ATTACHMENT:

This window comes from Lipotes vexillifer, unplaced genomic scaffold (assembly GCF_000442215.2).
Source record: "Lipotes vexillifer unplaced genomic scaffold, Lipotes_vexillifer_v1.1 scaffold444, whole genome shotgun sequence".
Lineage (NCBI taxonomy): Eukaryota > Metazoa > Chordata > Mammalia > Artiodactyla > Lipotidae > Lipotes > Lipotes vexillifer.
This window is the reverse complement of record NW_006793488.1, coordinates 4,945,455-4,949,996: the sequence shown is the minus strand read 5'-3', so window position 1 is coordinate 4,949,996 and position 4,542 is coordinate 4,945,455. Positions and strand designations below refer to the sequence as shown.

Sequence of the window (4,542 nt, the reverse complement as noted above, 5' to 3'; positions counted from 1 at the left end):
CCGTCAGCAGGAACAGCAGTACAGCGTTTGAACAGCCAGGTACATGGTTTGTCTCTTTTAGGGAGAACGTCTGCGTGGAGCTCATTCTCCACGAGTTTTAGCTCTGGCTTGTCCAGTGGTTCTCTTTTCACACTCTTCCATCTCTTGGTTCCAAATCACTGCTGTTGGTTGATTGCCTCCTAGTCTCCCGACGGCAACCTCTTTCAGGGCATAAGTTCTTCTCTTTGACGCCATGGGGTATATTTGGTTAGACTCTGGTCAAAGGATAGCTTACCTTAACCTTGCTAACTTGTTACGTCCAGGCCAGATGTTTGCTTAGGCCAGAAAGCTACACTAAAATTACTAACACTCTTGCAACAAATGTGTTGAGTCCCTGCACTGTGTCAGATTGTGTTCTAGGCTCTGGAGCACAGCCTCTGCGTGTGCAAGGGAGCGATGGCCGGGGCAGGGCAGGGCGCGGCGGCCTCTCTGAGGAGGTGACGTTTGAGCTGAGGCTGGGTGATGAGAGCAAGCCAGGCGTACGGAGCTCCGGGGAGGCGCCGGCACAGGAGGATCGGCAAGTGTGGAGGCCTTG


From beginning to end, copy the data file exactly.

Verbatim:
This window comes from Lipotes vexillifer, unplaced genomic scaffold (assembly GCF_000442215.2).
Source record: "Lipotes vexillifer unplaced genomic scaffold, Lipotes_vexillifer_v1.1 scaffold444, whole genome shotgun sequence".
Lineage (NCBI taxonomy): Eukaryota > Metazoa > Chordata > Mammalia > Artiodactyla > Lipotidae > Lipotes > Lipotes vexillifer.
This window is the reverse complement of record NW_006793488.1, coordinates 4,945,455-4,949,996: the sequence shown is the minus strand read 5'-3', so window position 1 is coordinate 4,949,996 and position 4,542 is coordinate 4,945,455. Positions and strand designations below refer to the sequence as shown.

Sequence of the window (4,542 nt, the reverse complement as noted above, 5' to 3'; positions counted from 1 at the left end):
CCGTCAGCAGGAACAGCAGTACAGCGTTTGAACAGCCAGGTACATGGTTTGTCTCTTTTAGGGAGAACGTCTGCGTGGAGCTCATTCTCCACGAGTTTTAGCTCTGGCTTGTCCAGTGGTTCTCTTTTCACACTCTTCCATCTCTTGGTTCCAAATCACTGCTGTTGGTTGATTGCCTCCTAGTCTCCCGACGGCAACCTCTTTCAGGGCATAAGTTCTTCTCTTTGACGCCATGGGGTATATTTGGTTAGACTCTGGTCAAAGGATAGCTTACCTTAACCTTGCTAACTTGTTACGTCCAGGCCAGATGTTTGCTTAGGCCAGAAAGCTACACTAAAATTACTAACACTCTTGCAACAAATGTGTTGAGTCCCTGCACTGTGTCAGATTGTGTTCTAGGCTCTGGAGCACAGCCTCTGCGTGTGCAAGGGAGCGATGGCCGGGGCAGGGCAGGGCGCGGCGGCCTCTCTGAGGAGGTGACGTTTGAGCTGAGGCTGGGTGATGAGAGCAAGCCAGGCGTACGGAGCTCCGGGGAGGCGCCGGCACAGGAGGATCGGCAAGTGTGGAGGCCTTG